Giving the breath of life

  • Published
  • By Linda Welz
  • 452 AMW public affair
They called Iraq's Camp Anaconda "Mortaritaville." On April 10, 2004, Tech. Sgt. Matthew Blonde found out why.

He and another medical technician were walking back to their tent after their shift ended at the hospital when a mortar whooshed overhead, flashing as it exploded into a tent a few hundred yards away.

Sergeant Blonde remembers dashing into his tent, shaking a doctor awake and grabbing emergency equipment before running toward the damaged tent.

"You could see the smoke billowing out of the tent and a giant hole near the front entrance," said Sergeant Blonde.

The inside of the tent was filled with a thick, dark smoke that was heavy with the stench of sulfur. He crouched as he made his way toward the rear so he could see and breathe.

After pulling one critically injured Airman out, Sergeant Blonde went back in, further to the back this time. There, he found Airman 1st Class Scott Palomino, who was missing a foot and going into shock.

"I remember him grabbing me, like out of a movie," said Sergeant Blonde. "He had a hold of my shirt and hand and he said, 'I don't want to die. Don't let me die.'"

Airman Palomino survived and has since gone on to run marathons with a prosthetic leg, said Sergeant Blonde, who searched the Internet hoping to learn his former patient had received good care and rehabilitation.

That is just one instance of the compassion and respect Sergeant Blonde has for each of the thousands of critically injured patients he treats. Saving lives is the heart and soul of who Sergeant Blonde is, and that has not gone unnoticed.

Sergeant Blonde, 452nd Aeromedical Staging Squadron manager for the Critical Care Aeromedical Transport Team program, will travel from his home in Gilbert, Ariz., to Washington, D.C., May 19 to accept the PenFed Military Hero Award at the 2011 Night of Heroes Gala.

The Pentagon Federal Credit Union Foundation, a nonprofit national charity working to fill the unmet needs of military personnel and their families, honors a group of service members each year. This year's theme is "Honoring our wounded military heroes and the heroes of the medical community who provide the continuum of care from battlefield to homefront."

"Tech. Sgt. Matt Blonde represents the best of who we are," said Col. Robert J. Weisenberger, 452nd Medical Group commander. "Despite the heavy physical and emotional price that comes with caring for our wounded warriors, Matt has repeatedly volunteered for the most difficult assignments since 9/11."

The colonel also recognizes Sergeant Blonde's wife of 16 years, Nicole, and their two sons for their tremendous sacrifice and support during Matt's five deployments in the last seven years.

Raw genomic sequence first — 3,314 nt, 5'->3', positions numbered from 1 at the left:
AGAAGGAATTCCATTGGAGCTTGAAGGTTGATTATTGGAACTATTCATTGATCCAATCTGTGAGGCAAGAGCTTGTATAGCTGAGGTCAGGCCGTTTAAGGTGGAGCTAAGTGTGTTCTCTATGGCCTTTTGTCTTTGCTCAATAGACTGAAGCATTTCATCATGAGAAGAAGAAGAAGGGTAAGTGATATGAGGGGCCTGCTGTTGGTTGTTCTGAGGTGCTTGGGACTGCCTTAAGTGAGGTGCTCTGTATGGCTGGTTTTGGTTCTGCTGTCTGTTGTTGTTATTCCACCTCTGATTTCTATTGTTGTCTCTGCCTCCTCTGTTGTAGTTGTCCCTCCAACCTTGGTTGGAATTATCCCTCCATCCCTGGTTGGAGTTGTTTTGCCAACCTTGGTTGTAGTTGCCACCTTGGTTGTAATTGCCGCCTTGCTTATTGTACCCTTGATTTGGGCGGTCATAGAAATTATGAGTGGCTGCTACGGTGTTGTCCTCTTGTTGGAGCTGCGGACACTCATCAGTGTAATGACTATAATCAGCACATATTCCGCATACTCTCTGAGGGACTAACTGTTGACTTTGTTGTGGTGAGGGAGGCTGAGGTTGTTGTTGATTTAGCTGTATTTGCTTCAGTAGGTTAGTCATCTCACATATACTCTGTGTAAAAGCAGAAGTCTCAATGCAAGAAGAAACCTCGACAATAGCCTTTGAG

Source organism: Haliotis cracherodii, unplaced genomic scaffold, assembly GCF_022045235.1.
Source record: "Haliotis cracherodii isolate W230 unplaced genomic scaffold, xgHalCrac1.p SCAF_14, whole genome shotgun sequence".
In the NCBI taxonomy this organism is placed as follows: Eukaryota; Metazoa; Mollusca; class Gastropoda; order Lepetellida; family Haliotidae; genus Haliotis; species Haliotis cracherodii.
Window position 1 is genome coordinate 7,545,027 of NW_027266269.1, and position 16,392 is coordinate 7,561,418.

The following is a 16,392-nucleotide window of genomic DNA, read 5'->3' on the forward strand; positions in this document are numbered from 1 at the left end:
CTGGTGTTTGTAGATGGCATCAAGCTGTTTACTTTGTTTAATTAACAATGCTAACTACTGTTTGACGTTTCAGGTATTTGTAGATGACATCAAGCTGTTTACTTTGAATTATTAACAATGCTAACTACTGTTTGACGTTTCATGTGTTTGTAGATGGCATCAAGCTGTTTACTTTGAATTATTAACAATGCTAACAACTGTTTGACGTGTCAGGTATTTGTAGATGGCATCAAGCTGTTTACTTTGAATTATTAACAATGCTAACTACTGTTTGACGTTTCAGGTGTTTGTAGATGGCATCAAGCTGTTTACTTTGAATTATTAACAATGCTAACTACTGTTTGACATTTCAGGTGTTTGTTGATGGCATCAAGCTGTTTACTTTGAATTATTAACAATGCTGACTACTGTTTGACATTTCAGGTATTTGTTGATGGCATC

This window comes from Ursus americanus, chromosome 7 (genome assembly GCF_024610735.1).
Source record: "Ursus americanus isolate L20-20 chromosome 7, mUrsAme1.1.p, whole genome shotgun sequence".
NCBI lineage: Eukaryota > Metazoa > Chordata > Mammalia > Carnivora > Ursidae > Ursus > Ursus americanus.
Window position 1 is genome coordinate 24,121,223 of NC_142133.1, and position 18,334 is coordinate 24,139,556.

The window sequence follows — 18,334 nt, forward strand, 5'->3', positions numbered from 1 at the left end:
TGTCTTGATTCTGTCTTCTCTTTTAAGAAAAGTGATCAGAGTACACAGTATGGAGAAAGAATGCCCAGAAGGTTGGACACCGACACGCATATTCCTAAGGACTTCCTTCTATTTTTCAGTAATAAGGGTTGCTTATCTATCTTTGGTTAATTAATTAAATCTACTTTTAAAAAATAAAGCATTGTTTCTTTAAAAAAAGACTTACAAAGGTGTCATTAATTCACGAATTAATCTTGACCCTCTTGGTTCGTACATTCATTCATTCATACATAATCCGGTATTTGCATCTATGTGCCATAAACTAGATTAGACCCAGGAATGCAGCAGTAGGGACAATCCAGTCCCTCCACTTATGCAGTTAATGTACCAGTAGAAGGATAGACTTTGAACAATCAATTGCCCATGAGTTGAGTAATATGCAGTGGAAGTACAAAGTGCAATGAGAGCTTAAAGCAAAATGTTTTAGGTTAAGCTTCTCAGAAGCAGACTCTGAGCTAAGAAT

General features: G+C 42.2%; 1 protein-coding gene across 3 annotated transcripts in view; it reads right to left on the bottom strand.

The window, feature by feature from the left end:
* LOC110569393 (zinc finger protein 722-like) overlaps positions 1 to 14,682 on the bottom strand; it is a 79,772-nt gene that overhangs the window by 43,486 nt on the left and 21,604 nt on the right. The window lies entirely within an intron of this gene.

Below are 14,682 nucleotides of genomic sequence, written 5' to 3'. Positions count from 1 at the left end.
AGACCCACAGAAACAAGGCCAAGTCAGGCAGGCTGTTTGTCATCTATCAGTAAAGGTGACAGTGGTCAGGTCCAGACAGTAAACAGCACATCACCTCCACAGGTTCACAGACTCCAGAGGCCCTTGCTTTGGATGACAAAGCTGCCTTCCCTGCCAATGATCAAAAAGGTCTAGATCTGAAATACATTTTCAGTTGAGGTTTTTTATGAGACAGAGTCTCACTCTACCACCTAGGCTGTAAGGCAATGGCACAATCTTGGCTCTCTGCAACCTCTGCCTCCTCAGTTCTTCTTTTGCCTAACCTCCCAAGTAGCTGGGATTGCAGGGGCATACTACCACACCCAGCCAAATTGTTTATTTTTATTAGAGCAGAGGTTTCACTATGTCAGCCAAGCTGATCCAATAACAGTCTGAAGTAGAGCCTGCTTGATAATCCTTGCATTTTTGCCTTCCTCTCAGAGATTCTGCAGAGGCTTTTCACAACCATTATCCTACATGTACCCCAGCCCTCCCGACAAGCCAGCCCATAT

"They have earned full and equal shares of this very special award," said Colonel Weisenberger.

Nicole began sacrificing less than a year after she began dating Sergeant Blonde, who was attending junior college at the time. Their first separation occurred when he left for basic training.

"I was directionless, not going anywhere," said Sergeant Blonde. "I saw an Air Force commercial on TV and about two hours after that I was in the recruiter's office."

Although he had earned an EMT certification during college, Sergeant Blonde began his Air Force career in the maintenance field as a weapons specialist at Luke Air Force Base, Ariz.

When his four-year enlistment was up in 1999, Sergeant Blonde talked with a Reserve recruiter as part of his out-processing checklist. While on active duty, Sergeant Blonde had been moonlighting for a local ambulance company, and the recruiter suggested he consider a career in the medical field.

Sergeant Blonde wasn't familiar with the Reserve's medical jobs but a photo of the recruiter in a flight suit next to a plane piqued his interest.

"He told me that he used to be in the aeromedical field," Sergeant Blonde said. "I told him I wanted to do that."

Sergeant Blonde made the transition to the Reserve and re-trained as a medical technician. For the next five years, he honed his skills on drill weekends at Luke AFB.

Sergeant Blonde put his training to the test during his first deployment in 2004.  His job, to administer Smallpox vaccines, was his primary mission, but he yearned to do more.

"I wanted to go in and assist in the OR (operating room)," he said.

Sergeant Blonde had his opportunity to help when a young Soldier arrived wounded from a rocket attack in Afghanistan. He assisted by cleaning the man's injuries from fragmentation and debris.

"He had wounds all over his back, like Swiss cheese," Sergeant Blonde said. "It took me two hours to wash him out."

At the time, the Soldier was the only patient in the hospital, so Sergeant Blonde was able to sit with him until he woke up. He said the man's first question was if he was going to be okay and when he could go back to fighting. The man's desire to return to his fellow Soldiers still moves Sergeant Blonde.

"I was completely envious of him at that moment. Not of his injuries, but of his dedication, service, loyalty, patriotism," Sergeant Blonde said. "From that point on I knew what patriotism was, and I had it."

During Sergeant Blonde's second deployment, he saw an increase in patients arriving from "down range." By his third, he was down range also, where he found himself being a first responder in emergencies like the mortar attack in tent city at Camp Anaconda.

With the injuries becoming increasingly life-threatening, Sergeant Blonde decided he wanted to do more to help his patients. When he returned from deployment and resumed his civilian position at Banner Desert Medical Center, in Mesa, Ariz., he trained to become a respiratory therapist.